S C H O O L S
of
HENDERSON COUNTY
TENNESSEE




Kizer School


Among the First Black School in the County
Front from left- Lonnel Taylor, Totlo William, Vernon William, Virgel Taylor
Second Row - L.H. Kizer, Velma William, Leana Johnson, Martha Lou Ellis, Ramel Easley, Lucille Taylor, Willie Lee Easley
Third Row - Professor George William Beal (JoAnn Beal's grandfather), Vernell Kizer, Raymond Johnson,
Artie Mae Ellis, Sam Johnson, Ramel William, A.D. Hart, Earline Taylor, Clyde William, Ray Taylor
Fourth Row - Alice Taylor, Vernon William, Dera Easley, Webster Easley, Roberta Pearson,
Arbie Pearson, Vera "Sis" Easley, Manuel Easley, D.C. Easley

This 1925 photo shows students at Kizer School, formerly located on Old Huntingdon Road near the Beech River Cemetery, which was at that time called Kizer Town. Professor George William Beal, 1891-1960, was one of the early pioneers of education in Henderson County, beginning prior to the 1920s. He taught at four of the seven schools for African American's. These schools were Cooper's Grove, Kizer, Lexington Colored School, Park Meal, Pleasant Hill, Pritchard and Timberlake School, where he was principal in 1941. Six of these were rural schools and one was within the city. In time, people in the community expressed a desire for a new school. The community had to raise $5,000 before the board would grant the citizens the necessary funds to build what eventually became Montgomery High School, which originally housed grades one through eight. The citizens, doctors, lawyers and members of the business community of Lexington were asked to donate money for construction of the new school. Each teacher was asked to raise $60. Montgomery School was then built and served eight counties. In the early years, girls from outside the county were able to stay in a dormitory, while the boys roomed out and then traveled home on weekends.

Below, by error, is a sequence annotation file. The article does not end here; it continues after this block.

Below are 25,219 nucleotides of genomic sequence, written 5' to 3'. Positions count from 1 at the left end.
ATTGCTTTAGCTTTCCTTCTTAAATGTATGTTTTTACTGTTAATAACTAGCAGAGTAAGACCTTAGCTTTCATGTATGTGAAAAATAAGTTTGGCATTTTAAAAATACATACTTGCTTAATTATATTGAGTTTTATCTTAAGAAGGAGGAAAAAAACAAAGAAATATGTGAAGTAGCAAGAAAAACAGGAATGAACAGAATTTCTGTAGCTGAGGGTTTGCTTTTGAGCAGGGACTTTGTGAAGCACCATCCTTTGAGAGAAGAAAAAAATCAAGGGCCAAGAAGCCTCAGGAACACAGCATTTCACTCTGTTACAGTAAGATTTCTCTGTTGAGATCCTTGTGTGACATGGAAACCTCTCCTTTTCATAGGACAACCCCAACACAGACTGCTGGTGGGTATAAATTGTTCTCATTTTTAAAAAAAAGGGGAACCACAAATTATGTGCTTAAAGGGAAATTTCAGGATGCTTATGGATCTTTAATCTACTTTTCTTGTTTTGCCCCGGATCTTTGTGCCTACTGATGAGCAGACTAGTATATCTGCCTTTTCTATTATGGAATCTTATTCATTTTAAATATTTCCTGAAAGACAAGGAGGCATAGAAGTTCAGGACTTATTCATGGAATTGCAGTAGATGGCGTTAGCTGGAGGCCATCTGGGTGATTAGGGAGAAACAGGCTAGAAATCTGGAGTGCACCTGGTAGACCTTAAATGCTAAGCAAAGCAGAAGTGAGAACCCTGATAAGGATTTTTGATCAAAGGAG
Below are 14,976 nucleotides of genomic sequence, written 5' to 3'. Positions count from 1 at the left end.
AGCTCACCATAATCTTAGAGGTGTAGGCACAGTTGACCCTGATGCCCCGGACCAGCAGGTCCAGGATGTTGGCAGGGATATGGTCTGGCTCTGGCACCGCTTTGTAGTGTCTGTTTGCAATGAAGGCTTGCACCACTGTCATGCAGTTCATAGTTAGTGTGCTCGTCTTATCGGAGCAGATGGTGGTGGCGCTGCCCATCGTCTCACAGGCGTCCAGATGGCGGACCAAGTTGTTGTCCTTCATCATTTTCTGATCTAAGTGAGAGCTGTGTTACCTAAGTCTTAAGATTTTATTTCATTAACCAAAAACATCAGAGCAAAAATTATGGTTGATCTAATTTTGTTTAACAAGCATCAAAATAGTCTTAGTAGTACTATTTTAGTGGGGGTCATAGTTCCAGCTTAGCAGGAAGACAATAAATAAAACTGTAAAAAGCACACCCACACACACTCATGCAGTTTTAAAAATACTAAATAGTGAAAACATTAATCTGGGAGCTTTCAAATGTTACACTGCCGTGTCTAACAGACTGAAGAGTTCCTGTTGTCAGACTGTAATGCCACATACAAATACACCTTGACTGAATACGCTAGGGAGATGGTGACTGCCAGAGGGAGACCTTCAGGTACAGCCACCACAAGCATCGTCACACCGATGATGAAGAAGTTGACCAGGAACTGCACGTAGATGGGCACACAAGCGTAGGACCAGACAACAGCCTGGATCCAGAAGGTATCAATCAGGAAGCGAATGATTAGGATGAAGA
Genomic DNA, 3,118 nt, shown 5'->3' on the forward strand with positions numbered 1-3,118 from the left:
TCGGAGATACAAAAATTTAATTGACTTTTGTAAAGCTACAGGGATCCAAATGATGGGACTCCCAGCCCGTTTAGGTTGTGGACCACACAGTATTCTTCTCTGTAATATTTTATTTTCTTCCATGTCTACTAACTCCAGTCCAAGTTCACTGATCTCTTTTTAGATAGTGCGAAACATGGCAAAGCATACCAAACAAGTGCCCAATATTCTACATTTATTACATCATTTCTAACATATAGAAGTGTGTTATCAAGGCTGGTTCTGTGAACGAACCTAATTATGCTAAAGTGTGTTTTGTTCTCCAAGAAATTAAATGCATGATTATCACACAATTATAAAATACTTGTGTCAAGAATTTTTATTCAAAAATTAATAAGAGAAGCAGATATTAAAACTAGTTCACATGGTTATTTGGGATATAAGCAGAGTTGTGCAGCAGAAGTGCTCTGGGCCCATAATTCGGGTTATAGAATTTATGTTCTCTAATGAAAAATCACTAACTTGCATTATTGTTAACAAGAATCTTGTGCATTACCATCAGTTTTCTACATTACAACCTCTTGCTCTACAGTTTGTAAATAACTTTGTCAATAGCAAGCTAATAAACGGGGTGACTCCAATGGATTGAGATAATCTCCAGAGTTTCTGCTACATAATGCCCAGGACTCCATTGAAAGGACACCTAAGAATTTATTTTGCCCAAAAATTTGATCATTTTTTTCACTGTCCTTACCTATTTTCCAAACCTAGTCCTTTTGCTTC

Photo courtesy of JoAnn Beal & Mrs. Lottie Laster (Lexington Progress Nov. 15, 1995)

Back Home